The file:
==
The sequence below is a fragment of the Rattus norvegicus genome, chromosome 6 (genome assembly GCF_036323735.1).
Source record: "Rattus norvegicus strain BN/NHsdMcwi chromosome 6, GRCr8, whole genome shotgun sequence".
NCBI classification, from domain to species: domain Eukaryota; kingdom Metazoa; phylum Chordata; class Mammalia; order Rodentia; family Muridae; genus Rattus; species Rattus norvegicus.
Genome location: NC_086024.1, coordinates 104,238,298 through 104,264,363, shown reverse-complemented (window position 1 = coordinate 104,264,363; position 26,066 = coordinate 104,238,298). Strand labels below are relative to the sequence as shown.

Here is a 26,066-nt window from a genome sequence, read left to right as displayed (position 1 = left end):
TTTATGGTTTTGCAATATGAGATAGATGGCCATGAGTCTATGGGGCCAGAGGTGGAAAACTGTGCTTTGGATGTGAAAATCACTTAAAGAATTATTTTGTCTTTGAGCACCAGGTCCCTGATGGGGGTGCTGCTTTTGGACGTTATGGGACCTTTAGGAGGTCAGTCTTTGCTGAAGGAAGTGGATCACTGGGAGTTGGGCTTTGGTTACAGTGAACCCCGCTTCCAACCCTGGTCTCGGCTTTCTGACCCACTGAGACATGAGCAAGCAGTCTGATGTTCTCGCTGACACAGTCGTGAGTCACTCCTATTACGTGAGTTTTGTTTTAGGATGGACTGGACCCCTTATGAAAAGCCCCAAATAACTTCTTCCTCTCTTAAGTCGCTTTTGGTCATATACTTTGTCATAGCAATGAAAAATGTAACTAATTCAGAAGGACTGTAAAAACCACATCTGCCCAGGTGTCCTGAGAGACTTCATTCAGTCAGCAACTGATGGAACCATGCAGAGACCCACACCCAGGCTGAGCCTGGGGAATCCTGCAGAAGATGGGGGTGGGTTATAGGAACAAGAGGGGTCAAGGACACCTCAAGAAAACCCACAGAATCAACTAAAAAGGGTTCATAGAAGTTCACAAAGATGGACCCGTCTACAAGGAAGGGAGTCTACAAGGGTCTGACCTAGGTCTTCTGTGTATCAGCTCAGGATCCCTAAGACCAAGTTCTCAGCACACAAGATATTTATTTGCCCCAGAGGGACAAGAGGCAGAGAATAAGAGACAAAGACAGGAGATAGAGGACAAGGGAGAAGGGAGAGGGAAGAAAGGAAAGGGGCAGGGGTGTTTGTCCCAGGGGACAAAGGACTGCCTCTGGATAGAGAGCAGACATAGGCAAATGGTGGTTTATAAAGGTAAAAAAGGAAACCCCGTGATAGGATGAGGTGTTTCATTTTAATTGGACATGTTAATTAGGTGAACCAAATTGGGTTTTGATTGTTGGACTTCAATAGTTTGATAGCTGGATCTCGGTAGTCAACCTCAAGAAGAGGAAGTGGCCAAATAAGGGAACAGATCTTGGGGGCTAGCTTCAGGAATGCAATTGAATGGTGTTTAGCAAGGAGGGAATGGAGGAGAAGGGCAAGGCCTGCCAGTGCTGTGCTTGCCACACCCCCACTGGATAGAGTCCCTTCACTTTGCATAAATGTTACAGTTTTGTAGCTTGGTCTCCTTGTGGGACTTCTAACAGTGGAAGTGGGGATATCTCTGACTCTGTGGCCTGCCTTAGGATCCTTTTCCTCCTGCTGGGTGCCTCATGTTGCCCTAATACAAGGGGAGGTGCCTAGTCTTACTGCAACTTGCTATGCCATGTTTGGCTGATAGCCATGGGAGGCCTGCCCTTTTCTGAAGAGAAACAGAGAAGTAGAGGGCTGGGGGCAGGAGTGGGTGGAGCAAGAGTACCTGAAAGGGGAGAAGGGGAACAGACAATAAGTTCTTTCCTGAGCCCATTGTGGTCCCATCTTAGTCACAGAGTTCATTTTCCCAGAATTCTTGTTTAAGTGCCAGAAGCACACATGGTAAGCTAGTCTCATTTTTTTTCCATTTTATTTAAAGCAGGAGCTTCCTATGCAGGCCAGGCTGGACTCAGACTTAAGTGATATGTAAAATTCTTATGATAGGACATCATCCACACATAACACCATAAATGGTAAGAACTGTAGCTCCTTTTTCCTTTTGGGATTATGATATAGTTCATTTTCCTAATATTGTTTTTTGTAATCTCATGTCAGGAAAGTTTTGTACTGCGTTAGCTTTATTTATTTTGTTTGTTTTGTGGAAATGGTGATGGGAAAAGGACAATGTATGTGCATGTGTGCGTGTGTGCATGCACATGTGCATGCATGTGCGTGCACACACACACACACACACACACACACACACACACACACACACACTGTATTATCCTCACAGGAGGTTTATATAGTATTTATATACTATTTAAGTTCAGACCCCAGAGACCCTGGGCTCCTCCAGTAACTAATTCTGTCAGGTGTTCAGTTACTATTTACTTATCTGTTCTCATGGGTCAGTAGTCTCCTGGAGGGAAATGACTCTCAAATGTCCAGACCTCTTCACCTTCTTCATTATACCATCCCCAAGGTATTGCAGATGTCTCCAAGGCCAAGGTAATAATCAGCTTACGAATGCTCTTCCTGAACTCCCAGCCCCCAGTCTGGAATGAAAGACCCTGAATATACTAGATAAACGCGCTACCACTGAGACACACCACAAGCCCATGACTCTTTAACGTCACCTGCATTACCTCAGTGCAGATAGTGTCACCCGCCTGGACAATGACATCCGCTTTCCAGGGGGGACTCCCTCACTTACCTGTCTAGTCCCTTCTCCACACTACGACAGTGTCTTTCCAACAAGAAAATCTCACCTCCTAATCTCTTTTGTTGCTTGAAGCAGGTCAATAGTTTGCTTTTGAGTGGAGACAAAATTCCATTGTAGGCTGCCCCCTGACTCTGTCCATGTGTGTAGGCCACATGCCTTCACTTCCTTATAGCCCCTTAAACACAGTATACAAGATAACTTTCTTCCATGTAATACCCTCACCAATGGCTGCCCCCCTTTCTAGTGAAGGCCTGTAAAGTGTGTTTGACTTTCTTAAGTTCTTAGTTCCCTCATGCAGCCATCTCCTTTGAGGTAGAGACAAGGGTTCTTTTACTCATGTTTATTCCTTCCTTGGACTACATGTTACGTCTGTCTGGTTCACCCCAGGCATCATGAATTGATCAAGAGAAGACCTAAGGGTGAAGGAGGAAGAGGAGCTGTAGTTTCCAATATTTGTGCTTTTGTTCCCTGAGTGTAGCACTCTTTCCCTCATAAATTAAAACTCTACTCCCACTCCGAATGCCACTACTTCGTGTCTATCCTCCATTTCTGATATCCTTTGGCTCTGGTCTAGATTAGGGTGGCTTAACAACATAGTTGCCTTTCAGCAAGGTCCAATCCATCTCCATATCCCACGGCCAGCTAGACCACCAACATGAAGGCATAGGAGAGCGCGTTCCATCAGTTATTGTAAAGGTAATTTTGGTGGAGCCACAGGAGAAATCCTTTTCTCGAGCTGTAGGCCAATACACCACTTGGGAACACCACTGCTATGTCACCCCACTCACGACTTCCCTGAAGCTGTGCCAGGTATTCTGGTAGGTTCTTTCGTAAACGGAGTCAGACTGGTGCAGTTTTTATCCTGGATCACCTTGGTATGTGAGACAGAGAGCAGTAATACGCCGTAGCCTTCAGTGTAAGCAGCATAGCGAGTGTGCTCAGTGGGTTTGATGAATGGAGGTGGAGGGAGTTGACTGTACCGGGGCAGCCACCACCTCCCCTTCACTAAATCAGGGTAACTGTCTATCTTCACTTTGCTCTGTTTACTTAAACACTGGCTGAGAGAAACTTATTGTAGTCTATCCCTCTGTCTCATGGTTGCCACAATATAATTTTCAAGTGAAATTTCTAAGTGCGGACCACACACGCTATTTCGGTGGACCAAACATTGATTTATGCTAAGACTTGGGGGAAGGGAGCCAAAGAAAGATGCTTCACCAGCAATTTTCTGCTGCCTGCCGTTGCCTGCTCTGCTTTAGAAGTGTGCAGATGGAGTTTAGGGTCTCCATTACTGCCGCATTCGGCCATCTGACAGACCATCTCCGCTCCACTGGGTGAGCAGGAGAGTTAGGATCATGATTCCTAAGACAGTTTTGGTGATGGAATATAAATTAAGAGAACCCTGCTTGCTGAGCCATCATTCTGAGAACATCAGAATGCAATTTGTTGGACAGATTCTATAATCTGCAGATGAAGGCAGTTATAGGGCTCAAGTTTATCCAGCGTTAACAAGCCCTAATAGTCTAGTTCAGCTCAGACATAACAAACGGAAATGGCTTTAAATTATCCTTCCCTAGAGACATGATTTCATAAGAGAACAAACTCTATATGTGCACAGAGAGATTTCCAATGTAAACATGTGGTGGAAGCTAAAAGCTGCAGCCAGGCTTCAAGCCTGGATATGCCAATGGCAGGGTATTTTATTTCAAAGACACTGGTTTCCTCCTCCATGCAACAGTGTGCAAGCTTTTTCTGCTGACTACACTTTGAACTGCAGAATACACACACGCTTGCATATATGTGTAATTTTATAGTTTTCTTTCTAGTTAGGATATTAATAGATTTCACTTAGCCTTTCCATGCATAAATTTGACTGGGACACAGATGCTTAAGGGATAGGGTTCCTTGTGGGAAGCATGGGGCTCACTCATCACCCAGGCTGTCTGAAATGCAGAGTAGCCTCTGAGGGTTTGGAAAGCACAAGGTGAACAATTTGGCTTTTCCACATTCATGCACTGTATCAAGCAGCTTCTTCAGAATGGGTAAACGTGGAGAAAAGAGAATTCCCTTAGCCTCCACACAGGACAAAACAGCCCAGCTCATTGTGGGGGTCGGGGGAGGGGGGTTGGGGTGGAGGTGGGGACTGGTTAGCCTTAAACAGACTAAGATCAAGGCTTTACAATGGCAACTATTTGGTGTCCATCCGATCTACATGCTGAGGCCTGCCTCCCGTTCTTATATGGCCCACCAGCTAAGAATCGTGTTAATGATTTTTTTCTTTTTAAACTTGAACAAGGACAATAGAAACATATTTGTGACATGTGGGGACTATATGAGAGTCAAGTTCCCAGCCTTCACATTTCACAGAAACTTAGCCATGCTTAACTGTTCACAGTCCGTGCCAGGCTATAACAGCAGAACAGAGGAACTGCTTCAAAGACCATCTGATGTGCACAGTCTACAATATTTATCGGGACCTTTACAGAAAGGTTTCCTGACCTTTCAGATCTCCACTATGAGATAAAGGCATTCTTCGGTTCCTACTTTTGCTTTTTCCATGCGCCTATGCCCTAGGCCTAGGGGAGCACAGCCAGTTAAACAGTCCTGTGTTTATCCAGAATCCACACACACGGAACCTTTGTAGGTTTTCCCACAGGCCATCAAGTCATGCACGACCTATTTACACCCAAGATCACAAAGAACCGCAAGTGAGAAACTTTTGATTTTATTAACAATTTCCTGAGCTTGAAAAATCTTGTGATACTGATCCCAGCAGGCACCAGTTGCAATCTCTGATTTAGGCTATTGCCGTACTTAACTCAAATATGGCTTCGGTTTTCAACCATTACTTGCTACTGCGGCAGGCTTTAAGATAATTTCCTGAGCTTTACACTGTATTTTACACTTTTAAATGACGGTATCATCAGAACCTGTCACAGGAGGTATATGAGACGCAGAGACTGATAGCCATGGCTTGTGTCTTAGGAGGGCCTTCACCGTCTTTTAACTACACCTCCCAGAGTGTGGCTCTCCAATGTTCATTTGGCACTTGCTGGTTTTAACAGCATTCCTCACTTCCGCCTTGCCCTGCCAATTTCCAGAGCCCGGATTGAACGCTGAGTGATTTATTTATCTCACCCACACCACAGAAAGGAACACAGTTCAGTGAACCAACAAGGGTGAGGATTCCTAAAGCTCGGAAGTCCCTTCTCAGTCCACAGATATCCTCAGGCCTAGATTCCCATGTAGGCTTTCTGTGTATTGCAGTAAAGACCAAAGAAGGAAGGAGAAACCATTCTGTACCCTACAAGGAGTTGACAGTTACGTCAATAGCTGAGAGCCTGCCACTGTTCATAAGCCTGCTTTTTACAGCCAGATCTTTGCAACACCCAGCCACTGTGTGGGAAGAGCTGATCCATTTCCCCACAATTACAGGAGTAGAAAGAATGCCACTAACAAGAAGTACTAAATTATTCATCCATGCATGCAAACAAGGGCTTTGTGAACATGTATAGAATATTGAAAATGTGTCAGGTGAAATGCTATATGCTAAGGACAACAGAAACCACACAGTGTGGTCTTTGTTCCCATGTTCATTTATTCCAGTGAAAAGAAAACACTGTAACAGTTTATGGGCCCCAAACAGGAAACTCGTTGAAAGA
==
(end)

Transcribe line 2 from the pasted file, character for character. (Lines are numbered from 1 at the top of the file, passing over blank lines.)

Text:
Source record: "Rattus norvegicus strain BN/NHsdMcwi chromosome 6, GRCr8, whole genome shotgun sequence".